The Mayor’s argument for the Economic Development District (EDD) grant is that we want to direct new growth into Winslow. The City argues that our Comprehensive Plan mandates this and that our “growth strategy goals cannot be accomplished without significant improvements to the existing infrastructure of downtown” – failing to recognize, of course, that such growth could be directed elsewhere in Winslow such as along Madison, High School Road, SR305 or the Government Way property.
Why the myopic focus on Winslow Way? Why threaten to destroy our community’s small town sense of place with the prospect of three-story plus mixed-use buildings when there are far more appropriate locations for such structures? And why not heed the voice of the community that has been so vocal about the sanctity of our Main Street and which ranked “downtown planning” as 30th out of 32 community priorities on the City’s own survey?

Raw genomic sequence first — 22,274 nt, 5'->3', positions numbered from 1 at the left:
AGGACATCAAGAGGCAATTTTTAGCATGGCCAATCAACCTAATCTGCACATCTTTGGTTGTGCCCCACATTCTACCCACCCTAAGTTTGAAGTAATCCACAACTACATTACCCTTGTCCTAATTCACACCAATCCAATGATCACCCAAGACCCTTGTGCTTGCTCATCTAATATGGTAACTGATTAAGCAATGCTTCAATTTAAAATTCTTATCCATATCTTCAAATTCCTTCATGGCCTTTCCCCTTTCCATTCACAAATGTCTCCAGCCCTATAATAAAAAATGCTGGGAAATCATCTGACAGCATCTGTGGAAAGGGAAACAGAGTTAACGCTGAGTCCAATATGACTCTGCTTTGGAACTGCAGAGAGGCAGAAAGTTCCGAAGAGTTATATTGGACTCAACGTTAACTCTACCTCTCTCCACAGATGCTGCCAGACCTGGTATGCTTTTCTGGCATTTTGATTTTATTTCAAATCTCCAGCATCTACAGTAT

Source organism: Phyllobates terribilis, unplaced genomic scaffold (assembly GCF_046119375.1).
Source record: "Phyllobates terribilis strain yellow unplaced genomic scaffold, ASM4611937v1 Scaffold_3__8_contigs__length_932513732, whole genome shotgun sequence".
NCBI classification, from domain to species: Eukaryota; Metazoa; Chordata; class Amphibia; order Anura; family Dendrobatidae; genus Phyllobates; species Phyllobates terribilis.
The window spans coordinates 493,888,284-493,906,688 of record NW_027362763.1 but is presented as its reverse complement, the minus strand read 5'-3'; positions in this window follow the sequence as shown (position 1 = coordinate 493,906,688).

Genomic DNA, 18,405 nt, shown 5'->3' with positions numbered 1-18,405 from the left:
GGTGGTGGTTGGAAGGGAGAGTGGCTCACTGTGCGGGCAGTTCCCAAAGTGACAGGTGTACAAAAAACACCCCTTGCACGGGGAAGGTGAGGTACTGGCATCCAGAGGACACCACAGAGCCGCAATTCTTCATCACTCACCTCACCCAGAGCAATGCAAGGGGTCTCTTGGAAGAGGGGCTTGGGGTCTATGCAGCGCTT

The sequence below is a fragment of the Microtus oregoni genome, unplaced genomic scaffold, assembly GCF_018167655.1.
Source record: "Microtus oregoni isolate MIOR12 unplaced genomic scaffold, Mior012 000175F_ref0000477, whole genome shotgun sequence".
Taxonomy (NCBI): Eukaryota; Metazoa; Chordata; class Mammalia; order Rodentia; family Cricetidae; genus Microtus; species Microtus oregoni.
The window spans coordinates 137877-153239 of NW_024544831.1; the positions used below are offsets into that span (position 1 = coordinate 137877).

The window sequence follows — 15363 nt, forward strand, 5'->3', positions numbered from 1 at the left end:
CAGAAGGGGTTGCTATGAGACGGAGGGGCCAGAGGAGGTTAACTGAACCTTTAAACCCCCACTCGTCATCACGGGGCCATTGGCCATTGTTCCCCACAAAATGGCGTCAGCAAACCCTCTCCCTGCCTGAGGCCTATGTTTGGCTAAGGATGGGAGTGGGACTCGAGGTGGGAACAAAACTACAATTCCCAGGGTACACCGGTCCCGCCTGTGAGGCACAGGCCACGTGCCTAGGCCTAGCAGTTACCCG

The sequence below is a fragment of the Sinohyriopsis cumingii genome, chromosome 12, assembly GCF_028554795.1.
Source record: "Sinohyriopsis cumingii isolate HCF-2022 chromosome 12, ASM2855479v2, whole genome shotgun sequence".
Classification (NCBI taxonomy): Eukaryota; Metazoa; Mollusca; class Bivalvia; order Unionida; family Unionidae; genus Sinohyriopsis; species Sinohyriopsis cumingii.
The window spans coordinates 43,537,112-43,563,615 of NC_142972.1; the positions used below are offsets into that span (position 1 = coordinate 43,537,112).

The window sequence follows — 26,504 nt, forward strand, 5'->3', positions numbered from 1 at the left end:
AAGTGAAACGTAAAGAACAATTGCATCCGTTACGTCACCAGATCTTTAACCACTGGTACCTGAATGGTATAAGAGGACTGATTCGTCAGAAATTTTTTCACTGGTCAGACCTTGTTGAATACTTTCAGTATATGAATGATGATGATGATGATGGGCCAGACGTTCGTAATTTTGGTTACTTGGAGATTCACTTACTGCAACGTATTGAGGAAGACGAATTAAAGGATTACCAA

The answer is clear in the City’s responses on the grant application, which only verify what many have suspected for years – that the interests of two private corporations have dictated downtown policy and planning for at least the last two years, if not longer. These responses clearly show that the true impetus for the proposed Winslow Way utility upgrades is to facilitate redevelopment planned by Town and Country Markets and Haggar-Scribner LLC.